To affirm the decision of the lower court would be to invite federal intervention into every negligent disruption of a local election. We find it appropriate to once again echo the words of caution this Court expressed in Powell:
Were we to embrace plaintiffs' theory, this court would henceforth be thrust into the details of virtually every election, tinkering with the state's election machinery, reviewing petitions, registration cards, vote tallies, and certificates of election for all manner of error and insufficiency under state and federal law. Absent a clear and unambiguous mandate from Congress, we are not inclined to undertake such a wholesale expansion of our jurisdiction into an area which, with certain narrow and well defined exceptions, has been in the exclusive cognizance of the state courts.
436 F.2d at 86. That is especially true in this case where there was no intentional discrimination or deprivation of the right to vote, where our own case law indicates that there is no due process violation, and where a state law remedy exists but plaintiffs refused to test it.5 Because no conduct is alleged that would indicate an intentional deprivation of the right to vote, we find no cognizable federal due process claim.
Accordingly, the district court's order of January 27, 2004 granting summary judgment is hereby Reversed and its injunctions Vacated. We Remand this case for proceedings consistent with this opinion.
1. Although plaintiffs' complaint also alleged claims under the Equal Protection Clause and Articles I and II of the New York State Constitution, the district court's injunctions and ruling on the summary judgment motion were entered on the basis of § 1983. We therefore limit our review here to that claim.
2. We have no occasion to consider, and therefore express no opinion on, whether the New York Attorney General's refusal to bring a quo warranto action on facts such as these might constitute intentional state action of the sort necessary to create a potential due process violation.
3. We review a district court's grant of summary judgment de novo, construing the evidence in the light most favorable to the non-moving party and drawing all reasonable inferences in its favor. See June v. Town of Westfield, 370 F.3d 255, 257 (2d Cir.2004). We will affirm the judgment only if there is no genuine issue as to any material fact, and if plaintiff is entitled to a judgment as a matter of law. Fed.R.Civ.P. 56(c).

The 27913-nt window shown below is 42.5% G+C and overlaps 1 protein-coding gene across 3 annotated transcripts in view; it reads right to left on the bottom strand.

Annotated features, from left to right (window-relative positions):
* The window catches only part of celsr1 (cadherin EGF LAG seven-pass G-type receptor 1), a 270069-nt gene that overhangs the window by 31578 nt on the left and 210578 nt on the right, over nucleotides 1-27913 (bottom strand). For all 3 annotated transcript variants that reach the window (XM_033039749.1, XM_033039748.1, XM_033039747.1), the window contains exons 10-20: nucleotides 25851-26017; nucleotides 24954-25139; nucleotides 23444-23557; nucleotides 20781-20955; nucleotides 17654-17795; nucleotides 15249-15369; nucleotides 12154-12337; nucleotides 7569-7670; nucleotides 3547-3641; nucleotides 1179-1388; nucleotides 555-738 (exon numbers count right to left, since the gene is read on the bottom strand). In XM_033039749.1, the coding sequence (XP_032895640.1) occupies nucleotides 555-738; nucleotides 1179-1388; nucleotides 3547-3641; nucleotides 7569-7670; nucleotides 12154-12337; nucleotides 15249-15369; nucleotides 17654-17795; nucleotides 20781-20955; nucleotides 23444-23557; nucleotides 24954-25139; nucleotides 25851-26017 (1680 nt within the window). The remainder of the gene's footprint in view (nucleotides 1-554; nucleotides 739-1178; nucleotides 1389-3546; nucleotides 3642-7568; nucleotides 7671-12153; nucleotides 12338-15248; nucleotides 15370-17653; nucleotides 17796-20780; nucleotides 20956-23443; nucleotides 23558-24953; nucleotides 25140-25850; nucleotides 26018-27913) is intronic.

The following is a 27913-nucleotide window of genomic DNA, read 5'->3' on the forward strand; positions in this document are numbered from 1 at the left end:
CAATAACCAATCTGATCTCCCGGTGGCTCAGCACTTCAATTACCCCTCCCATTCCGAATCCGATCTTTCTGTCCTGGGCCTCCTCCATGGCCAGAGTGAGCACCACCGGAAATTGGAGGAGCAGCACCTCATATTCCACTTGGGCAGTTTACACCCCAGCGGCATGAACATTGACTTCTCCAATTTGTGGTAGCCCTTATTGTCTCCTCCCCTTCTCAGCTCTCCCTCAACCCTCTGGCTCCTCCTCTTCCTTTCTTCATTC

4. “Challenges to the outcome of a general election based upon alleged voting machine malfunctions necessarily fall within the purview of quo warranto.” Delgado, 97 N.Y.2d at 424, 741 N.Y.S.2d 171, 767 N.E.2d 662. In the case of a machine malfunction,the proper vehicle for challenging the results and contesting title to the public office of the purported winner is a quo warranto action, now codified in Executive Law § 63-b. The power to commence a quo warranto action is vested in the Attorney General, to be used only after the alleged “usurper” has taken office. In exercising this power, the Attorney General performs an investigative and screening function on such challenges, and is presumed to afford a claimant a full opportunity to assert a legal right, if any exists. The exclusivity of quo warranto in these circumstances also avoids the risk of leaving the contested office vacant for possibly a protracted period while the election result is being litigated through the courts to a final conclusion.Id. at 423-24, 741 N.Y.S.2d 171, 767 N.E.2d 662 (internal citations omitted).
5. See also Delgado, 97 N.Y.2d at 425, 741 N.Y.S.2d 171, 767 N.E.2d 662 (leaving open the possibility that “a declaratory judgment might lie as an alternative remedy where quo warranto has ceased to be available to the aggrieved candidate because the Attorney General has declined to act”).
WESLEY, Circuit Judge.